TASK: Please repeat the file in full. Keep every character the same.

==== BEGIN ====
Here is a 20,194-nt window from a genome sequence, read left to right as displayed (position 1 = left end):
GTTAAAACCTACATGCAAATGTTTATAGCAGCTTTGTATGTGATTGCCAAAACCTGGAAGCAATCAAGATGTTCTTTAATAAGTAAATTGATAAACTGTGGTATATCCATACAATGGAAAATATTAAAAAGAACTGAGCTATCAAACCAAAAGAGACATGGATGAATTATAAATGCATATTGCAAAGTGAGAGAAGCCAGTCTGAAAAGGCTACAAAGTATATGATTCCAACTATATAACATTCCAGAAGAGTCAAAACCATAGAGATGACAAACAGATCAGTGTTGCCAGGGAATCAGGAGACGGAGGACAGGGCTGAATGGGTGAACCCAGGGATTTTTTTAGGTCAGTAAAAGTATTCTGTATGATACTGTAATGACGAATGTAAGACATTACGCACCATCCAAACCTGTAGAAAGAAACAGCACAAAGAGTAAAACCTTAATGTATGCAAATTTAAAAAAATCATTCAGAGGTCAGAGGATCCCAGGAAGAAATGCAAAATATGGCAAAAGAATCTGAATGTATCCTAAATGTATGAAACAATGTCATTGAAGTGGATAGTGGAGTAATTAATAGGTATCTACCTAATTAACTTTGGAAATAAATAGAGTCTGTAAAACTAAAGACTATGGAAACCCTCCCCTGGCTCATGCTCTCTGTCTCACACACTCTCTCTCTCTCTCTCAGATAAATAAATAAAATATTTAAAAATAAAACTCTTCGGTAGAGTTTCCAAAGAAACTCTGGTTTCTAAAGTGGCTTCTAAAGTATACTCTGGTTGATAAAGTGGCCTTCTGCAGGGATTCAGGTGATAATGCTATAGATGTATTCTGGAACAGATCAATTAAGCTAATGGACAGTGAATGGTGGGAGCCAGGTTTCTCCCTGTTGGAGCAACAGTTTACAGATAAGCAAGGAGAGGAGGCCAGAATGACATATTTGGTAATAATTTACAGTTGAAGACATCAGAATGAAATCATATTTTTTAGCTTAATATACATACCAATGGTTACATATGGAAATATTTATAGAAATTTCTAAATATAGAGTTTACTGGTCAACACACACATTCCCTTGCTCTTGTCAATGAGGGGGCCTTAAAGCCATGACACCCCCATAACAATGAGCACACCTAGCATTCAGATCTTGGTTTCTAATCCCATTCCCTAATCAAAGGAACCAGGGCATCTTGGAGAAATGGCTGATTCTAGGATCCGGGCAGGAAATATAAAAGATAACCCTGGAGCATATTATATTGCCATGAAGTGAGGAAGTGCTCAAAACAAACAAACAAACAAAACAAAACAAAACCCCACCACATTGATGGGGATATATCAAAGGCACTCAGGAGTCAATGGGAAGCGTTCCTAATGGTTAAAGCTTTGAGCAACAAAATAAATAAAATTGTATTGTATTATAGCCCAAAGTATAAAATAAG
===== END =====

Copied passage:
Here is a 20,194-nt window from a genome sequence, read left to right as displayed (position 1 = left end):
GTTAAAACCTACATGCAAATGTTTATAGCAGCTTTGTATGTGATTGCCAAAACCTGGAAGCAATCAAGATGTTCTTTAATAAGTAAATTGATAAACTGTGGTATATCCATACAATGGAAAATATTAAAAAGAACTGAGCTATCAAACCAAAAGAGACATGGATGAATTATAAATGCATATTGCAAAGTGAGAGAAGCCAGTCTGAAAAGGCTACAAAGTATATGATTCCAACTATATAACATTCCAGAAGAGTCAAAACCATAGAGATGACAAACAGATCAGTGTTGCCAGGGAATCAGGAGACGGAGGACAGGGCTGAATGGGTGAACCCAGGGATTTTTTTAGGTCAGTAAAAGTATTCTGTATGATACTGTAATGACGAATGTAAGACATTACGCACCATCCAAACCTGTAGAAAGAAACAGCACAAAGAGTAAAACCTTAATGTATGCAAATTTAAAAAAATCATTCAGAGGTCAGAGGATCCCAGGAAGAAATGCAAAATATGGCAAAAGAATCTGAATGTATCCTAAATGTATGAAACAATGTCATTGAAGTGGATAGTGGAGTAATTAATAGGTATCTACCTAATTAACTTTGGAAATAAATAGAGTCTGTAAAACTAAAGACTATGGAAACCCTCCCCTGGCTCATGCTCTCTGTCTCACACACTCTCTCTCTCTCTCTCAGATAAATAAATAAAATATTTAAAAATAAAACTCTTCGGTAGAGTTTCCAAAGAAACTCTGGTTTCTAAAGTGGCTTCTAAAGTATACTCTGGTTGATAAAGTGGCCTTCTGCAGGGATTCAGGTGATAATGCTATAGATGTATTCTGGAACAGATCAATTAAGCTAATGGACAGTGAATGGTGGGAGCCAGGTTTCTCCCTGTTGGAGCAACAGTTTACAGATAAGCAAGGAGAGGAGGCCAGAATGACATATTTGGTAATAATTTACAGTTGAAGACATCAGAATGAAATCATATTTTTTAGCTTAATATACATACCAATGGTTACATATGGAAATATTTATAGAAATTTCTAAATATAGAGTTTACTGGTCAACACACACATTCCCTTGCTCTTGTCAATGAGGGGGCCTTAAAGCCATGACACCCCCATAACAATGAGCACACCTAGCATTCAGATCTTGGTTTCTAATCCCATTCCCTAATCAAAGGAACCAGGGCATCTTGGAGAAATGGCTGATTCTAGGATCCGGGCAGGAAATATAAAAGATAACCCTGGAGCATATTATATTGCCATGAAGTGAGGAAGTGCTCAAAACAAACAAACAAACAAAACAAAACAAAACCCCACCACATTGATGGGGATATATCAAAGGCACTCAGGAGTCAATGGGAAGCGTTCCTAATGGTTAAAGCTTTGAGCAACAAAATAAATAAAATTGTATTGTATTATAGCCCAAAGTATAAAATAAG